In the 2012 general election, Ingraham won North Abaco, for the final time, with a vote count of 2,235 to the PLP’s Renardo Curry’s 1,856.
As several North Abaco polling stations’ results were read on ZNS, I was beginning to think Ingraham would lose his seat. But that didn’t happen.
Winning by just 379 votes was not impressive, in my opinion, when one considers the wide margin of victory Christie gained in that same election contest.
In all things considered, though, a win is a win.
Also in 2012, Minnis would be one of nine FNMs elected to the House of Assembly, winning Killarney with 2,434 votes to the PLP Jerome Gomez’s 1,642 votes, cementing him as a political force to reckon with in that area.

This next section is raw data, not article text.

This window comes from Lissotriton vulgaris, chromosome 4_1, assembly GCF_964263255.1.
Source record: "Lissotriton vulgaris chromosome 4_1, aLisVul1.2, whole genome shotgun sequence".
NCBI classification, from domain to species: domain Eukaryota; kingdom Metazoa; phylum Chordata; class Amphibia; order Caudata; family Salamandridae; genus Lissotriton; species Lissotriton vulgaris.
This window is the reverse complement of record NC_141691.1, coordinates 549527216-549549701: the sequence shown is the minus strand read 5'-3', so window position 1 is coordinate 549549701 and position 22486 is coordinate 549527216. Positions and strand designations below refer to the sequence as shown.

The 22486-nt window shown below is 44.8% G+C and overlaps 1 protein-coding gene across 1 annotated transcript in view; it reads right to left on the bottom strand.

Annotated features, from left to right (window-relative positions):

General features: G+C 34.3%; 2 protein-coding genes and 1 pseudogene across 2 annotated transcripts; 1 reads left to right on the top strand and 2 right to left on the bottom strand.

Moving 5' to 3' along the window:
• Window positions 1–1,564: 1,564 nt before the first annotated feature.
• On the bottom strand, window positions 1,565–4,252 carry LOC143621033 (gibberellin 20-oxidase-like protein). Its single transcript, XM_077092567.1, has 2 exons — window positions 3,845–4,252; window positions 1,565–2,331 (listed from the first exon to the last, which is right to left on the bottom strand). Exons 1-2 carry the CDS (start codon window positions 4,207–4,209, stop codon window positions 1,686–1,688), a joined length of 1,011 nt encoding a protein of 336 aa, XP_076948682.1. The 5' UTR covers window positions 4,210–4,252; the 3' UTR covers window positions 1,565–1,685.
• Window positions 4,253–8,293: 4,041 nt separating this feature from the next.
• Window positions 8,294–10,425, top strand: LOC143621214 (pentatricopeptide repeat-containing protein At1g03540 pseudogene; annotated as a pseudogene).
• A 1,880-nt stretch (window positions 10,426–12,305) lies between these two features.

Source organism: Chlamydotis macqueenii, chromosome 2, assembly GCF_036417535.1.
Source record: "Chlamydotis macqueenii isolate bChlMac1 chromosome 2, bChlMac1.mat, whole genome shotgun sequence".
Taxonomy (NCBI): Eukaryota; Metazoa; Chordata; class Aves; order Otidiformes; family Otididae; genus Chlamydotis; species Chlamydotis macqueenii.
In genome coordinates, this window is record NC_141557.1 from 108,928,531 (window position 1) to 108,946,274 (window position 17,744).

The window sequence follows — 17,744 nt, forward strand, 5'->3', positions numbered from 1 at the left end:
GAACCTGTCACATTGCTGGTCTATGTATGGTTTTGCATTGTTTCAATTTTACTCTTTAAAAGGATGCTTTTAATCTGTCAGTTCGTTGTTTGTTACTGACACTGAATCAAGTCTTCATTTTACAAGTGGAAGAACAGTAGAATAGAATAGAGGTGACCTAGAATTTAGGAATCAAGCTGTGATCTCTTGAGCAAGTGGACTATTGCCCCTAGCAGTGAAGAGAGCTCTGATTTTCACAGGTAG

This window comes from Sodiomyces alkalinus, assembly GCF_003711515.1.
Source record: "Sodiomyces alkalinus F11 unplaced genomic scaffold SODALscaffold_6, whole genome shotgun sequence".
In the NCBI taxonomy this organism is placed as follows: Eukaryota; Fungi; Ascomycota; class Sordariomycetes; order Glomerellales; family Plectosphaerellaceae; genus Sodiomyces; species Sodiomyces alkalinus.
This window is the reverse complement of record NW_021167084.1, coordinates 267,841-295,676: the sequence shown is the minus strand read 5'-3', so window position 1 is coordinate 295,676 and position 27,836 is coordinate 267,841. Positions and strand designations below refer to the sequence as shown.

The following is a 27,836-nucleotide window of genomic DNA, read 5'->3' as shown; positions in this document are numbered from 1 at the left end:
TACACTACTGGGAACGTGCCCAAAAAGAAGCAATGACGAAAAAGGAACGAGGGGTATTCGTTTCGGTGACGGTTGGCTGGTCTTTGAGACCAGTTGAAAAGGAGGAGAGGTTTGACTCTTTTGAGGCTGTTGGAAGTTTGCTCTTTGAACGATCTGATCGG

This perception of Minnis would be reinforced in 2017, as he gained a staggering 4,186 votes to the PLP’s Reneika Knowles’ 1,092 votes.
Minnis outgained his main political rival by 3,094 votes.
In light of the foregoing political history, the question diehard FNMs must now ask themselves is this: With the ongoing COVID-19 pandemic ruining an already fragile economy, coupled with the devastating passage of Hurricane Dorian in September 2019, how safe is Minnis in Killarney?
For many diehard FNMs, just the thought of Minnis losing is sacrilegious. But in light of what had happened to Christie four years ago, nothing is beyond the realm of possibility.
With Christie’s stunning loss in Centerville in 2017, I honestly don’t think the FNM can take Killarney for granted.